Cold Air in Light Switches and Electrical Outlets


We recently purchased a new home (new construction). As the weather has gotten colder, I've started to notice cold air coming in through my electrical outlets and light switches. (The light switches are actually cold to the touch.) This is only occurring on the first floor of my home and only along the northern exterior wall. Outlets on all other exterior walls, and even the northern exterior wall on the second floor, are fine.
The one thing that has me concerned is that the home is an "Energy Star" home, so the cold air in the outlets and light switches was very unexpected. I know that they used Tyvek wrap along with several other insulating features when building the home. (If you're interested in reading more about their insulating technique, it can be found on their web site here... http://www.finelinehomes.com/features.asp ).
I've read some tips here about the insulating gaskets for the outlets. I've also read the tips about placing the child safety caps in the outlets. I'm going to look into this, but my question is... Is this an issue I should raise with the builder, or is this normal for a home, even one that's supposed to be energy efficient?
Thanks in advance for any and all responses!
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We recently purchased a new home (new construction). As the weather has gotten colder, I've started to notice cold air coming in through my electrical outlets and light switches. (The light switches are actually cold to the touch.) This is only occurring on the first floor of my home and only along the northern exterior wall. Outlets on all other exterior walls, and even the northern exterior wall on the second floor, are fine.
The one thing that has me concerned is that the home is an "Energy Star" home, so the cold air in the outlets and light switches was very unexpected. I know that they used Tyvek wrap along with several other insulating features when building the home. (If you're interested in reading more about their insulating technique, it can be found on their web site here... http://www.finelinehomes.com/features.asp ).
I've read some tips here about the insulating gaskets for the outlets. I've also read the tips about placing the child safety caps in the outlets. I'm going to look into this, but my question is... Is this an issue I should raise with the builder, or is this normal for a home, even one that's supposed to be energy efficient?
Thanks in advance for any and all responses!
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On Jan 29, 5:41 pm, snipped-for-privacy@myway.com wrote:

It could be that the insulation inspector missed some things.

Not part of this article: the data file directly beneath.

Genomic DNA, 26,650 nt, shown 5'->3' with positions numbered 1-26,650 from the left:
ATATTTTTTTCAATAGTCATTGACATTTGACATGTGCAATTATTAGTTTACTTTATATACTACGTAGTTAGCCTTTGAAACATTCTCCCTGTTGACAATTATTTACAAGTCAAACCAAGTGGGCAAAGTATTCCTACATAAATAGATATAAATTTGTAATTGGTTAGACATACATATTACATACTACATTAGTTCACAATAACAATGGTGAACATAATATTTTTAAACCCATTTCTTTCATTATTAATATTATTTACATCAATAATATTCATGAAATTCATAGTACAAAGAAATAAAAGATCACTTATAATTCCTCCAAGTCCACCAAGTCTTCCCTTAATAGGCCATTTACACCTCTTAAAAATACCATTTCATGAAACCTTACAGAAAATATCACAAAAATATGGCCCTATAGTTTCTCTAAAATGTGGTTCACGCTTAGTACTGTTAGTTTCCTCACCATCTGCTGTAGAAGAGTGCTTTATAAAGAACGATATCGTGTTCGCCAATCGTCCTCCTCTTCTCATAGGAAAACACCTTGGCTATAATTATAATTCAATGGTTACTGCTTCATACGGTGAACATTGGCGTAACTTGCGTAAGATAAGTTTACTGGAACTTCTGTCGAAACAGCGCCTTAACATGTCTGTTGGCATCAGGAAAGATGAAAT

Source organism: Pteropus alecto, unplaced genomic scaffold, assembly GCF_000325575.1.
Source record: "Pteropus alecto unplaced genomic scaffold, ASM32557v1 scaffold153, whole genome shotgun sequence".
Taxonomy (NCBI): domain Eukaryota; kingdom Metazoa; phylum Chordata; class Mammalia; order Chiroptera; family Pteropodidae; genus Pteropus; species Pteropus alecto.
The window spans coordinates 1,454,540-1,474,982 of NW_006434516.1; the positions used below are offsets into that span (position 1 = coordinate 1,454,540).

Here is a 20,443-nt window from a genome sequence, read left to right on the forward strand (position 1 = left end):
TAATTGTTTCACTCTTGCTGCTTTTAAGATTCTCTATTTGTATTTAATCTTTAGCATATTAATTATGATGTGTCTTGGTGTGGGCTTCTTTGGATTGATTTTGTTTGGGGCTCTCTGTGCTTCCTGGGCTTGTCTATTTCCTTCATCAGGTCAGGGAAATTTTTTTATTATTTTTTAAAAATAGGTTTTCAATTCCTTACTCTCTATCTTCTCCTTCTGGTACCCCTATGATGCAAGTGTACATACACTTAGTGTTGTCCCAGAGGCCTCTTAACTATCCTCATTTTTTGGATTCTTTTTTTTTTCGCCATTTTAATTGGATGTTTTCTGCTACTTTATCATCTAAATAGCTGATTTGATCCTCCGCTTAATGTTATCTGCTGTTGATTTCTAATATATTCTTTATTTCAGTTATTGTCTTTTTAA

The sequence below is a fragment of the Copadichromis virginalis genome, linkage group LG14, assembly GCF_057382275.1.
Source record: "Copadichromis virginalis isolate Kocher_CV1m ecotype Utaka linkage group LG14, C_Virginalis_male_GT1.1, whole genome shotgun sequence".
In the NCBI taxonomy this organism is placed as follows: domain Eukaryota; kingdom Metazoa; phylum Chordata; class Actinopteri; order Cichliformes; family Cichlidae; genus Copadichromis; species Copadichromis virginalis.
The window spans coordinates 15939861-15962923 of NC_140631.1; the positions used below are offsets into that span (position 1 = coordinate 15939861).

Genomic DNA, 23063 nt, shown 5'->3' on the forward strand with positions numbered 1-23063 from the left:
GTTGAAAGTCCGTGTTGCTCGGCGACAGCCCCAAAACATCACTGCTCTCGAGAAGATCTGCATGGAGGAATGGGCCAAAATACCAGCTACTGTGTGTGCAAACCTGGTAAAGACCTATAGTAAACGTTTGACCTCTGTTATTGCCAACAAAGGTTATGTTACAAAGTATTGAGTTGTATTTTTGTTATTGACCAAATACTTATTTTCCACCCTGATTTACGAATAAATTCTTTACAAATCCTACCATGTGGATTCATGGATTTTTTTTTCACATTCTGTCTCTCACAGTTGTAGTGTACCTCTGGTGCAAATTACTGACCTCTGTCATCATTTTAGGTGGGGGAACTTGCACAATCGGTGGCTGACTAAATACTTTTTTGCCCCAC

There should be insulation behind the outlet boxes and foam insulation or caulk plugging the holes where the wires came into the box.
Taking off the cover plate on one of the boxes and maybe looking with a flashlight should tell you if foam or caulk was used.
If you see none some can be added but be careful not to use too much-- just enough to plug the holes.
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snipped-for-privacy@gmail.com wrote:

That solves the air flow from the wall, but it doesn't address the fact that cold air if flowing into the wall which means poor construction. Either holes to the outside or holes for pipe or electrical cables that weren't sealed.
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snipped-for-privacy@comcast.net wrote:

Do you know if the wiring is in conduit with an exterior outlet in the run? If so, you may have only one outlet to insulate.
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snipped-for-privacy@comcast.net wrote:

If you have cold air flowing from the switches and outlets you have cold air in the walls which means holes weren't sealed and their is a lack of proper insulation installed. That should not happen in an Energy Star home. Talk to the builder, but are you willing to have the walls torn up and replaced?
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On 29 Jan 2007 14:33:19 -0800, snipped-for-privacy@comcast.net wrote:

I'm afraid the damage they would do would be worse than spending a couple of bucks on a can or two of spray foam.
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On 29 Jan 2007 14:33:19 -0800, snipped-for-privacy@comcast.net wrote:

You are probly noticing a chimney effect occuring. Cold air is enter lower areas of your home, and exiting upper areas. I am a fan of those foam gaskets you put on outlet boxes.
As for energy efficient, it's relative. I've been inside homes that were 'air tight' but had bare minimum insulation.
tom @ www.YourMoneySavingTips.com
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